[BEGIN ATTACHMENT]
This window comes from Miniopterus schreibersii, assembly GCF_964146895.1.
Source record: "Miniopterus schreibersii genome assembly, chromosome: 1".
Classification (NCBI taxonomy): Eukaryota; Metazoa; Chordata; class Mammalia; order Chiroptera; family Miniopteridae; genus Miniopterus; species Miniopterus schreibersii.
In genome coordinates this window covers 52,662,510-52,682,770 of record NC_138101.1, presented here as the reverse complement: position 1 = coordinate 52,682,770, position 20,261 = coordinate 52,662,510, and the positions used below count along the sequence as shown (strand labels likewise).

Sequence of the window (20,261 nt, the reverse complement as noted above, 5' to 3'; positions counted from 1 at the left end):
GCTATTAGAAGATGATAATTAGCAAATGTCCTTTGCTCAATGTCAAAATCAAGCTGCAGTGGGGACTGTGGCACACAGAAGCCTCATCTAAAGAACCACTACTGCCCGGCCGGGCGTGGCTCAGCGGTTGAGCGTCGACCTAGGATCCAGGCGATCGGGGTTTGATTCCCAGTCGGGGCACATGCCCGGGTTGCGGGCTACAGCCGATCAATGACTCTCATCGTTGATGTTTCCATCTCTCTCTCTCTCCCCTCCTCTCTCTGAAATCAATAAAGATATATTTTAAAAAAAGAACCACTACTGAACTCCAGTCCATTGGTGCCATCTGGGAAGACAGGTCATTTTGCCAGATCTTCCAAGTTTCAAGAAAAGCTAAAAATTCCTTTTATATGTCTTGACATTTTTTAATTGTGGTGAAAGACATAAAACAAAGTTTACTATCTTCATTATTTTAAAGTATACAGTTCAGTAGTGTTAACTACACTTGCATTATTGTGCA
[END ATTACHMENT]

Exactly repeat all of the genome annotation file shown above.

This window comes from Miniopterus schreibersii, assembly GCF_964146895.1.
Source record: "Miniopterus schreibersii genome assembly, chromosome: 1".
Classification (NCBI taxonomy): Eukaryota; Metazoa; Chordata; class Mammalia; order Chiroptera; family Miniopteridae; genus Miniopterus; species Miniopterus schreibersii.
In genome coordinates this window covers 52,662,510-52,682,770 of record NC_138101.1, presented here as the reverse complement: position 1 = coordinate 52,682,770, position 20,261 = coordinate 52,662,510, and the positions used below count along the sequence as shown (strand labels likewise).

Sequence of the window (20,261 nt, the reverse complement as noted above, 5' to 3'; positions counted from 1 at the left end):
GCTATTAGAAGATGATAATTAGCAAATGTCCTTTGCTCAATGTCAAAATCAAGCTGCAGTGGGGACTGTGGCACACAGAAGCCTCATCTAAAGAACCACTACTGCCCGGCCGGGCGTGGCTCAGCGGTTGAGCGTCGACCTAGGATCCAGGCGATCGGGGTTTGATTCCCAGTCGGGGCACATGCCCGGGTTGCGGGCTACAGCCGATCAATGACTCTCATCGTTGATGTTTCCATCTCTCTCTCTCTCCCCTCCTCTCTCTGAAATCAATAAAGATATATTTTAAAAAAAGAACCACTACTGAACTCCAGTCCATTGGTGCCATCTGGGAAGACAGGTCATTTTGCCAGATCTTCCAAGTTTCAAGAAAAGCTAAAAATTCCTTTTATATGTCTTGACATTTTTTAATTGTGGTGAAAGACATAAAACAAAGTTTACTATCTTCATTATTTTAAAGTATACAGTTCAGTAGTGTTAACTACACTTGCATTATTGTGCA